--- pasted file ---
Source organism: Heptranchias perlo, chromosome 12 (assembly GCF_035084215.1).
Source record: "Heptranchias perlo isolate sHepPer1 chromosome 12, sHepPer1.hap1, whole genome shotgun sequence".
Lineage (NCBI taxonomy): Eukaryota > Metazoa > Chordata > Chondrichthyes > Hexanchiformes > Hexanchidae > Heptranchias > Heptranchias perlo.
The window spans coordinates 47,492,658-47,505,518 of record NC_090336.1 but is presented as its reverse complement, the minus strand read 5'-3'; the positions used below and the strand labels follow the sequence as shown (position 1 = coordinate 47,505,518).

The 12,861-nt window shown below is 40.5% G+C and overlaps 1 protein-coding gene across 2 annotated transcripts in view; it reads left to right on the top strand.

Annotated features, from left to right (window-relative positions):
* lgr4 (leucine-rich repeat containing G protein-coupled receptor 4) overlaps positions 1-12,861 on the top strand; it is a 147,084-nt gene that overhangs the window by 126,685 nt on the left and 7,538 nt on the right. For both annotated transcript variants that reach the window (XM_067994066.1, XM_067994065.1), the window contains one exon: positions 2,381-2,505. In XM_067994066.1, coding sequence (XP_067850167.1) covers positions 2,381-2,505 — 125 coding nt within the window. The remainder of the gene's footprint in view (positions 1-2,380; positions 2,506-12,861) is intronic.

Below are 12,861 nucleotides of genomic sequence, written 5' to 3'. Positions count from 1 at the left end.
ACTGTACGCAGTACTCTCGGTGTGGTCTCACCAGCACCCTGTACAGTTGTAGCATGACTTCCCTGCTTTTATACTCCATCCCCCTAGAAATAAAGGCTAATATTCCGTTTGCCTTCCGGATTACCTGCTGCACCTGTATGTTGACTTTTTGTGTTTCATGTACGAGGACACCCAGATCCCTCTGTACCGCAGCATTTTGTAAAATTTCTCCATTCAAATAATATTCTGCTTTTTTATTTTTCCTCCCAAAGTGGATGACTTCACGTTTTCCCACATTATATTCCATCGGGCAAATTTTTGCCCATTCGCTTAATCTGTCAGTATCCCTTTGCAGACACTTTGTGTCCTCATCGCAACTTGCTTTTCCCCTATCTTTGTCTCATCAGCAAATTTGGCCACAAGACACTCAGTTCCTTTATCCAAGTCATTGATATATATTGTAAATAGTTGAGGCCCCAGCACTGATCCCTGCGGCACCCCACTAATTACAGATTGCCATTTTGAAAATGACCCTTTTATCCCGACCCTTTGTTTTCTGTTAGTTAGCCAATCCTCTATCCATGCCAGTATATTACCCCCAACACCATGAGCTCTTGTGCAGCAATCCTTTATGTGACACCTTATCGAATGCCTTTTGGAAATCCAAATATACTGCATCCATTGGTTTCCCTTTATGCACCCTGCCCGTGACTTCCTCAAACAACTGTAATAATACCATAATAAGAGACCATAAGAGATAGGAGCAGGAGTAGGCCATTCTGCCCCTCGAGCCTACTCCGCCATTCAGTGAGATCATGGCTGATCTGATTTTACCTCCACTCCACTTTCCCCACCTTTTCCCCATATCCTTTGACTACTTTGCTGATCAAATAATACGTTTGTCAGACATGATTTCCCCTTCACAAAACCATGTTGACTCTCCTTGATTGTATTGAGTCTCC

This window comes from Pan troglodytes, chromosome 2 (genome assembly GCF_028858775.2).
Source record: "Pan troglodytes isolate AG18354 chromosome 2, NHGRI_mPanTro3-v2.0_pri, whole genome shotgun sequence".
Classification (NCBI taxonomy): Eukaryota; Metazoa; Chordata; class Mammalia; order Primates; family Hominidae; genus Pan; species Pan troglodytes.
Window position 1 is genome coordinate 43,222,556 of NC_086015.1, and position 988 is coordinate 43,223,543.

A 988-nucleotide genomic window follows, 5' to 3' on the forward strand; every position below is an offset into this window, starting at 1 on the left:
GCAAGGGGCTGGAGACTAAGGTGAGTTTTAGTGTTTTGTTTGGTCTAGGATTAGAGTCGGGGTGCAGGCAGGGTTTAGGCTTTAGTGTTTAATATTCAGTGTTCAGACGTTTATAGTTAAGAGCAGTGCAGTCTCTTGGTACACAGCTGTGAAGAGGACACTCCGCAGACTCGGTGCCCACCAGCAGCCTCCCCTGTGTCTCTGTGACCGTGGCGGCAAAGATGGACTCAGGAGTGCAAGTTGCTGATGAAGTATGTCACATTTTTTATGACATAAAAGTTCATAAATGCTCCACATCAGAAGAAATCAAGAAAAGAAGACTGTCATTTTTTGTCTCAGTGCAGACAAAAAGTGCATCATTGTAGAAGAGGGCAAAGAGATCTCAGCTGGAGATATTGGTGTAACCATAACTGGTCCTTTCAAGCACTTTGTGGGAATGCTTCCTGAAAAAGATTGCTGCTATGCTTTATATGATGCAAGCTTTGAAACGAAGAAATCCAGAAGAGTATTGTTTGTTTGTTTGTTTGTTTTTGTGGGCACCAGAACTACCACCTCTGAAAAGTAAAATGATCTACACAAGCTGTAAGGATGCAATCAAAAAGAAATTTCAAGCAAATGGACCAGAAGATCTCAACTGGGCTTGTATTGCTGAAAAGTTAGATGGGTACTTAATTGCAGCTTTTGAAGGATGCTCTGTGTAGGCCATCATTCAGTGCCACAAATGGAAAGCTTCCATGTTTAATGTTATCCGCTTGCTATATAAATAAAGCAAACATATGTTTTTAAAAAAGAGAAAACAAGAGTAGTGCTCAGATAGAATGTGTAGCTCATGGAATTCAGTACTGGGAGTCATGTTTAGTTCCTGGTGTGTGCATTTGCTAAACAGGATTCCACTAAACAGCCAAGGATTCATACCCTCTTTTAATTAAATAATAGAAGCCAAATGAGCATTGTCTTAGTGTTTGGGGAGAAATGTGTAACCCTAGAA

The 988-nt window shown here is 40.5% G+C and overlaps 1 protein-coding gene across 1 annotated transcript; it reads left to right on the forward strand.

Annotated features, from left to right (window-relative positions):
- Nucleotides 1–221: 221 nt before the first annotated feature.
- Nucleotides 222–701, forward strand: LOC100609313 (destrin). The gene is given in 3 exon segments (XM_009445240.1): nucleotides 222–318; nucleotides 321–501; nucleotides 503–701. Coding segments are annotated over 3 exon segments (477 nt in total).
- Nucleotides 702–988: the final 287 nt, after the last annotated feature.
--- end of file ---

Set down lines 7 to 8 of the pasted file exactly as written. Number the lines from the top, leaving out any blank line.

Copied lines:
* lgr4 (leucine-rich repeat containing G protein-coupled receptor 4) overlaps positions 1-12,861 on the top strand; it is a 147,084-nt gene that overhangs the window by 126,685 nt on the left and 7,538 nt on the right. For both annotated transcript variants that reach the window (XM_067994066.1, XM_067994065.1), the window contains one exon: positions 2,381-2,505. In XM_067994066.1, coding sequence (XP_067850167.1) covers positions 2,381-2,505 — 125 coding nt within the window. The remainder of the gene's footprint in view (positions 1-2,380; positions 2,506-12,861) is intronic.

Below are 12,861 nucleotides of genomic sequence, written 5' to 3'. Positions count from 1 at the left end.